GlaxoSmithKline has received FDA approval for dabrafenib (Tafinlar) and trametinib (Mekinist), two single-agent oral drugs for patients with metastatic or unresectable melanoma. The drugs join vemurafenib (Zelboraf—Genentech) and ipilimumab (Yervoy—Bristol-Myers Squibb) as the third and fourth drugs FDA has approved for the treatment of advanced melanoma in the past 2 years.
Approximately one-half of melanomas have a BRAF gene mutation. FDA also approved a companion genetic diagnostic test, called the THxID BRAF test (bioMérieux S.A.), to determine if a patient’s melanoma cells have the V600E or V600K mutation in the BRAF gene. Approval of the THxID BRAF test was based on data from clinical studies that supported the dabrafenib and trametinib approvals. Currently, THxID BRAF test is the only FDA-approved test that detects the V600K mutation.
The safety and efficacy of dabrafenib were evaluated in two clinical trials. In trial 1, 250 previously untreated patients with BRAF V600E mutation–positive metastatic or unresectable melanoma were randomly assigned to receive dabrafenib 150 mg orally twice daily or the chemotherapy drug dacarbazine 1,000 mg/m2 I.V. every 3 weeks.
The median age of patients in trial 1 was 52 years, 60% were male, and 99% were white. The main efficacy outcome measure was progression-free survival (PFS). Patients treated with dabrafenib demonstrated a statistically significant increase in PFS, with a delay in tumor growth 2.4 months later than in patients receiving dacarbazine.
Two cohorts of 139 patients with BRAF V600E melanoma brain metastases were evaluated in trial 2. The median age of patients was 50 years, 72% were male, and 100% were white. All patients received dabrafenib 150 mg orally twice daily.
In this trial, patients in cohort A had received no prior local therapy for brain metastases, while patients in cohort B had received at least one local therapy for brain metastases. In addition, patients in cohort B were required to have evidence of disease progression in a previously treated lesion or an untreated lesion. The primary outcome measure was estimation of the overall intracranial response rate in each cohort; both cohorts showed improvement.
The safety and efficacy of trametinib were evaluated in two clinical trials. The median age of all patients was 54 years, 60% were male, and more than 99% were white.
In trial 1, 322 patients with BRAF V600E or V600K mutation–positive unresectable or metastatic melanoma were randomly assigned to receive trametinib 2 mg orally once daily or chemotherapy consisting of either dacarbazine 1,000 mg/m2 I.V. every 3 weeks or paclitaxel 175 mg/m2 I.V. every 3 weeks. Patients were not permitted to have more than one prior chemotherapy regimen for advanced or metastatic disease; prior treatment with a BRAF inhibitor or MEK inhibitor also was not permitted. The primary efficacy outcome measure in both trials was PFS.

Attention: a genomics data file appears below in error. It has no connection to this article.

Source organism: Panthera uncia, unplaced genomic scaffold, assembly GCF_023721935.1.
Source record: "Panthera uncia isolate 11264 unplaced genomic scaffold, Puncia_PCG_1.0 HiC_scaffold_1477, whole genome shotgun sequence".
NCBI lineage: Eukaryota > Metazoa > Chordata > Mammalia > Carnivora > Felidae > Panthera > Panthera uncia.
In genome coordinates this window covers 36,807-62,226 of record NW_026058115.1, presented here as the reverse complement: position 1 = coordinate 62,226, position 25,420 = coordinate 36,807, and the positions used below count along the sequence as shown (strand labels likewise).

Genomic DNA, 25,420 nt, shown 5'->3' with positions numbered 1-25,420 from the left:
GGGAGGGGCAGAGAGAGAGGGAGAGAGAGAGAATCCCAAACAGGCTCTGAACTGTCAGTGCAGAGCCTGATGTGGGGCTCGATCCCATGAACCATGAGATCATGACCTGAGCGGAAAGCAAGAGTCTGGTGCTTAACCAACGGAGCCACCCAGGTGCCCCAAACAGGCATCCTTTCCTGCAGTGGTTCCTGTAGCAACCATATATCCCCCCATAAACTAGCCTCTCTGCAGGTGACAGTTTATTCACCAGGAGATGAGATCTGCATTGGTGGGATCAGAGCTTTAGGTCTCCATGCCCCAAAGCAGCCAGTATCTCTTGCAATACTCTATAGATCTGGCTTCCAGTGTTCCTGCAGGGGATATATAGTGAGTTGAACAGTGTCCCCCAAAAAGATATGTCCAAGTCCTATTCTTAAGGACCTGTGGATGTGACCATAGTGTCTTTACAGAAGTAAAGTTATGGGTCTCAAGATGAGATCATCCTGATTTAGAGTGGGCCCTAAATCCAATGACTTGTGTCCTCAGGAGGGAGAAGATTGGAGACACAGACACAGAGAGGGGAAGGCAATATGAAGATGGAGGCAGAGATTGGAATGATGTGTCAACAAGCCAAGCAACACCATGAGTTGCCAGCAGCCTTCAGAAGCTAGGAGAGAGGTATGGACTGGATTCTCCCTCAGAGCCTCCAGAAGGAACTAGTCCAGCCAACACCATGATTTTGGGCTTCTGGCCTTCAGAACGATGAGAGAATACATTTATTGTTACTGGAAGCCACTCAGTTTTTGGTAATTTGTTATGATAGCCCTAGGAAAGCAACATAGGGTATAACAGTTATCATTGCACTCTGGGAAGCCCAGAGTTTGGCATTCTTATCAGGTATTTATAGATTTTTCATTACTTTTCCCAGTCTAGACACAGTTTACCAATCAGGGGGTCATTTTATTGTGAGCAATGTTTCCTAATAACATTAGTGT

Patients in trial 1 demonstrated a statistically significant increase in PFS, with a delay in tumor growth of 3.3 months more than patients on chemotherapy. In trial 2, clinical activity was evaluated in 40 patients with BRAF V600E or V600K mutation–positive unresectable or metastatic melanoma who had received prior treatment with a BRAF inhibitor. No patient in trial 2 achieved a confirmed partial or complete response as determined by the clinical investigators.
Both drugs will be available no later than the early third quarter of 2013, according to GlaxoSmithKline.
Drug class: Kinase inhibitor
Indication: Treatment of patients with unresectable or metastatic melanoma with BRAF V600E mutation as detected by an FDA-approved test. The drug is not indicated for treatment of patients with wild-type BRAF melanoma.
Dosage: 150 mg orally twice daily (approximately 12 h apart), taken at least 1 hour before or at least 2 hours after a meal. A missed dose can be taken up to 6 hours prior to the next dose. Capsules should not be opened, crushed, or broken.
Of note: Dabrafenib can cause fetal harm and may impair fertility in male patients. Female patients should use highly effective contraception during treatment and for 4 weeks after treatment. In addition, they should use a nonhormonal method of contraception because the drug can render hormonal contraceptives ineffective. Advise patients to contact their health care provider if they become pregnant or suspect they are pregnant while taking the drug.
Drug class: Kinase inhibitor
Indication: Treatment of patients with unresectable or metastatic melanoma with BRAF V600E or V600K mutations as detected by an FDA-approved test. Trametinib is not indicated for the treatment of patients who have received prior BRAF-inhibitor therapy.
Dosage: 2 mg orally once daily taken at least 1 hour before or at least 2 hours after a meal. A missed dose should not be taken within 12 hours of the next dose.
Of note: Trametinib can cause fetal harm and may impair fertility in female patients. Advise female patients to use highly effective contraception during treatment and for 4 months after treatment and to contact their health care provider if they become pregnant or suspect they are pregnant while taking the drug.
Refer patients to the Medication Guide. Caution patients about the risk of fetal harm and impaired fertility. Inform patients receiving dabrafenib that they have an increased risk of developing cutaneous squamous cell carcinoma, and notify patients receiving trametinib to be alert to symptoms of heart failure. Advise patients to report any signs or symptoms of these conditions to their health care provider immediately.